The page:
A Coffee and Some Mercy Friday
This week has been a heavy week, y’all.
- Robin Williams died far too soon and countless people debated the “hows” and the “whys” of depression and suicide. Some did so with hearts laid bare, others with hands and jaws clenched tight. And my words knot together as I think of an aunt who once told another family member she was smiling on the outside but crying on the inside. Depression plagued her, my aunt. And she didn’t win her last battle with that monster.
- News links started to be circulated on my Facebook news feed about the tragedies occurring in Iraq, where Christians and religious minorities are facing life-and-death choices at the hands of ISIS. Innocent children are being killed in the name of gross intolerance and I don’t even have the words to say to the horrific madness. (Pray, everyone – pray.)
- Then there is was the news coming out of Ferguson, Missouri, about an unarmed 18-year-old boy being shot and killed by a police officer. The boy was black and the officer was white, and reports from the police force conflict with eyewitness accounts of citizens. And again, I can’t find the words. But I can listen and learn and pray.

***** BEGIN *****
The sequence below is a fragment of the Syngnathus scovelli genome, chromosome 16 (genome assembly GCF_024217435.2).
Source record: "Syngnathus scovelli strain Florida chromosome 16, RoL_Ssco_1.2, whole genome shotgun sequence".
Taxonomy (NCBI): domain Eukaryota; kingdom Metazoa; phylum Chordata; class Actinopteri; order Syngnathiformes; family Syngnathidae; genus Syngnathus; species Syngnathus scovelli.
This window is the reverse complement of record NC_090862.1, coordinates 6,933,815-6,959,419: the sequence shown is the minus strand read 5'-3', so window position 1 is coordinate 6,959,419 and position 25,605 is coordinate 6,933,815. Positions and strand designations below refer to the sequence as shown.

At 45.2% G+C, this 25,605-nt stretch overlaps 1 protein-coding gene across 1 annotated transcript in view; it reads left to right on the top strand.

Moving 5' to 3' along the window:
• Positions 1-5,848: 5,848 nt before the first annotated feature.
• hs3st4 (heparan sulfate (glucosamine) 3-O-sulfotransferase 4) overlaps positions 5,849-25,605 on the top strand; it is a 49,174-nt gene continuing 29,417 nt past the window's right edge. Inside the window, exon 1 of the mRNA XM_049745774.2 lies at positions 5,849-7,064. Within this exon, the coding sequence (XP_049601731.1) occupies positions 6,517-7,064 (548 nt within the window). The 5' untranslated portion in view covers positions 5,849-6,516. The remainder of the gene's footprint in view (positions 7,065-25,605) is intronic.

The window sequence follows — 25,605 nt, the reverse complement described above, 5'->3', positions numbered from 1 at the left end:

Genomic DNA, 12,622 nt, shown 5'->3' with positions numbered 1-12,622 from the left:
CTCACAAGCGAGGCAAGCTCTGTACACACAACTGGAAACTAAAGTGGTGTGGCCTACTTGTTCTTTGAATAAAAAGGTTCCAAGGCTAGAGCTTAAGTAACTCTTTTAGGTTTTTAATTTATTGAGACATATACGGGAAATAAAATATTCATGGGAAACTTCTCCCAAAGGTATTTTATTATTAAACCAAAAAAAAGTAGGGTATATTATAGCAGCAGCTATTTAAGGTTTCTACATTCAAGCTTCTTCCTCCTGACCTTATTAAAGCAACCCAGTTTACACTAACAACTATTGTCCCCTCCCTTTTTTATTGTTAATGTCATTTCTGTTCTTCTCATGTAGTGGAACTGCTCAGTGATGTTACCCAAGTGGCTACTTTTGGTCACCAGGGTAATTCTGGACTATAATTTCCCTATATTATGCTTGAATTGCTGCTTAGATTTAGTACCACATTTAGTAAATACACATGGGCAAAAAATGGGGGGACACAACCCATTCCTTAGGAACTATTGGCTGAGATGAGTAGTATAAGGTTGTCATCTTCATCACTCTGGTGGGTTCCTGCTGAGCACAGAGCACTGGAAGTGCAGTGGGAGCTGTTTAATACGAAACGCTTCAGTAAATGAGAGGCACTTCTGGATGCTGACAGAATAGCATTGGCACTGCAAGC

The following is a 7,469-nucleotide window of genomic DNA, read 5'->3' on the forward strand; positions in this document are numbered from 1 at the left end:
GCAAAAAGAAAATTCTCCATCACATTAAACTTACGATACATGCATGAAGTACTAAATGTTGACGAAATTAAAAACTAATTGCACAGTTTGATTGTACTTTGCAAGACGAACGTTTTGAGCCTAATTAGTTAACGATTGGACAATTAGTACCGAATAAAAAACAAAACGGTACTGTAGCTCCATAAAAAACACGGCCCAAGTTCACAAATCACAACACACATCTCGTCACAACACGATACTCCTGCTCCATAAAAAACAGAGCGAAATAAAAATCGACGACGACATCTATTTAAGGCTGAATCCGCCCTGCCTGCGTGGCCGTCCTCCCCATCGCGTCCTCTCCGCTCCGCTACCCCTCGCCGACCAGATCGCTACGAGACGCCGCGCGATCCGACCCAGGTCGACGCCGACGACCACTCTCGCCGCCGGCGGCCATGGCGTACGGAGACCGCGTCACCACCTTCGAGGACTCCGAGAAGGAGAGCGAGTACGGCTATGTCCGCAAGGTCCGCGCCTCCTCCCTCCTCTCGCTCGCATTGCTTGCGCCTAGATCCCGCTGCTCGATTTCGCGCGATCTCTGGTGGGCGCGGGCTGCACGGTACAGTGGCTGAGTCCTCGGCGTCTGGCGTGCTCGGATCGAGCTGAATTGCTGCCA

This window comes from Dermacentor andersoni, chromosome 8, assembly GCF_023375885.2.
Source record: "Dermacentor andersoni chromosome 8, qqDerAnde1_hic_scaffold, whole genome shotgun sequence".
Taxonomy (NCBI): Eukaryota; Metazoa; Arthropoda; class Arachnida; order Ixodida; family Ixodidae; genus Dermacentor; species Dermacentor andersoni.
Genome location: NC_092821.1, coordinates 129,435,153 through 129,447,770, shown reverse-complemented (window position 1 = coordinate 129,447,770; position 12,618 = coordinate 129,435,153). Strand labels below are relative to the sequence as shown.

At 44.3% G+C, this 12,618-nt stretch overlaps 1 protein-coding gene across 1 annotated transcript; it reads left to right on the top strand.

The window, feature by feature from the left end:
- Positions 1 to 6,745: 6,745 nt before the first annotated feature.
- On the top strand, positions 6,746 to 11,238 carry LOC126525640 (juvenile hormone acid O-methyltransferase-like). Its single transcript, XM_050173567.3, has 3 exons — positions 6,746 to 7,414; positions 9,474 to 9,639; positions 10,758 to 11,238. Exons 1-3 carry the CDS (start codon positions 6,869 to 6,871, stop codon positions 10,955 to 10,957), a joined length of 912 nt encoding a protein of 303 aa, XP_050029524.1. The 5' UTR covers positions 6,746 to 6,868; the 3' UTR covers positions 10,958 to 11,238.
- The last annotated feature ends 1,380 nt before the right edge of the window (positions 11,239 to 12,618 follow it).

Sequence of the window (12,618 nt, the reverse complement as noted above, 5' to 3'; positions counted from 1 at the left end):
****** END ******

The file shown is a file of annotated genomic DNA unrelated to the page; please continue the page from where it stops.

- This week my local newspaper had a brief story about a 12-year-old boy being charged with sexually assaulting his two younger sisters. For two years. And I can’t even … I just can’t.
The world is broken. This isn’t new news to anyone. But still, so many of us find ourselves taking a step back with sinking hearts and shocked gasps with the latest news headlines. We try to sort it out, sift through it, to fix it with oft-bumbling hands and (hopefully) well-intentioned hearts. And I keep going back to a verse in the Bible – Micah 6:8 – about doing justly and loving mercy and walking humbly with God, and I don’t know how that looks in the face of horrible sadness and tragedies. How do I, how do we put that into action in such situations?
I’m thankful, then, for the guidance of others. While not offering a solution – for they, too, grapple with it all – they do offer a starting point with words of mercy and grace and love:
“Shame is a bully and Grace is a shield.” -Ann Voskamp
Let mercy lead Let love be the strength in your legs And in every footprint that you leave There’ll be a drop of grace -“Let Mercy Lead” by Rich Mullins
I don’t know. It’s a start? It is a start.